Education for All: How “Coursera” is Quietly Changing the Face of Academia
How would you like to listen to lectures and participate in assignments and discussions led by professors from Stanford, Princeton, the University of Michigan, and the University of Pennsylvania, without the crushing costs of top university fees? A new start-up named “Coursera” is offering just that. Completely free to anyone who signs up, Coursera boasts hundreds of courses in over three dozen categories of study, everything from computer science to literature.
The impetus for the start-up company was formed when Professor Andrew Ng of Stanford University offered his machine-learning class to the entire world for free and over 100,000 people signed up.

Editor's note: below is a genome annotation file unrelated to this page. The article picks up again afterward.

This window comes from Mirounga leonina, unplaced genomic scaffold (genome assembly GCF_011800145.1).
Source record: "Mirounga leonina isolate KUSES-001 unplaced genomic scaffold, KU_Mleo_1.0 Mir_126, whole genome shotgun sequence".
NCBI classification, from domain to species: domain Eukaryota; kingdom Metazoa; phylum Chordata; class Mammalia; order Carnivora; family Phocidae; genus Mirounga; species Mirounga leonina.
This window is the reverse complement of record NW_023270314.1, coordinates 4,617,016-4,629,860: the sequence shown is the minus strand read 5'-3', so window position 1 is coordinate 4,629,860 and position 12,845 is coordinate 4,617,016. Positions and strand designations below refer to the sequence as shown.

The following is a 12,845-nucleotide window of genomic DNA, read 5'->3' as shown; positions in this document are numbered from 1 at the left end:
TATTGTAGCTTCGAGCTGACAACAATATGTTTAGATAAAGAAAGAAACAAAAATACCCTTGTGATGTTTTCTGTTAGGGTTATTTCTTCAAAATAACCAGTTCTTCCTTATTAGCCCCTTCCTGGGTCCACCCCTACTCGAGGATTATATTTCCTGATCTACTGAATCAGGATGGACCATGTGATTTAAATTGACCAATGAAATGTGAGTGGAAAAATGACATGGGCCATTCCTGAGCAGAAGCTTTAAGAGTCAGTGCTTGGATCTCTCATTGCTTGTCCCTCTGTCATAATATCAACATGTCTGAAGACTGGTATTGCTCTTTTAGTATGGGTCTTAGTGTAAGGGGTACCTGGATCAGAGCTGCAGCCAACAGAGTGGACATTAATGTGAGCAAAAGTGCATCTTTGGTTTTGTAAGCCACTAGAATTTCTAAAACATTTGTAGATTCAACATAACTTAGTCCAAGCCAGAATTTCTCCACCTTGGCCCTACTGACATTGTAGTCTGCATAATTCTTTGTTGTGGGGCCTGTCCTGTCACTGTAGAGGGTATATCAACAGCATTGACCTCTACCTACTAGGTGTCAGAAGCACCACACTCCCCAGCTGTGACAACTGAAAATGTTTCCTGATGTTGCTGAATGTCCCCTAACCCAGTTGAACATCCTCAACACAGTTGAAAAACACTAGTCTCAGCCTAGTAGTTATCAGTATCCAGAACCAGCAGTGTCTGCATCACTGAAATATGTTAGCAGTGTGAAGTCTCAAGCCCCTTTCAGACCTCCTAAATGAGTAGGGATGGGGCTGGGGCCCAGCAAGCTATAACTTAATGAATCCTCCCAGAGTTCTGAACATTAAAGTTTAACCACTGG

What sets Coursera offerings apart from other lectures that have been made available to the general public is the fact that you can actually participate and gauge your success just like students who are indeed enrolled in these top tier institutions. Coursera participants are assigned homework and are given assessments, Ng explains. Discussions are monitored by teaching assistants, other students and the professors. Quizzes are scored online. Thousands have succeeded in “passing” the classes offered. While you do not accrue credit for these classes, you do have the satisfaction of studying with the best of the best.
Coursera was formed after Ng’s first online machinery class. He then teemed up with fellow Stanford professor Daphne Koller to bring the now-hundreds of courses to the general public. So far, two venture capitalists have invested $15 million dollars in the company.
So what will you choose? “Modern and Contemporary American Poetry” from the University of Pennsylvania with Professor Al Filreis? How about “A History of the World Since 1300” from Princeton with Professor Jeremy Aldeman? Or maybe “Game Theory” from Stanford with Professor Matthew O. Jackson and Professor Yoav Shoham strikes your fancy?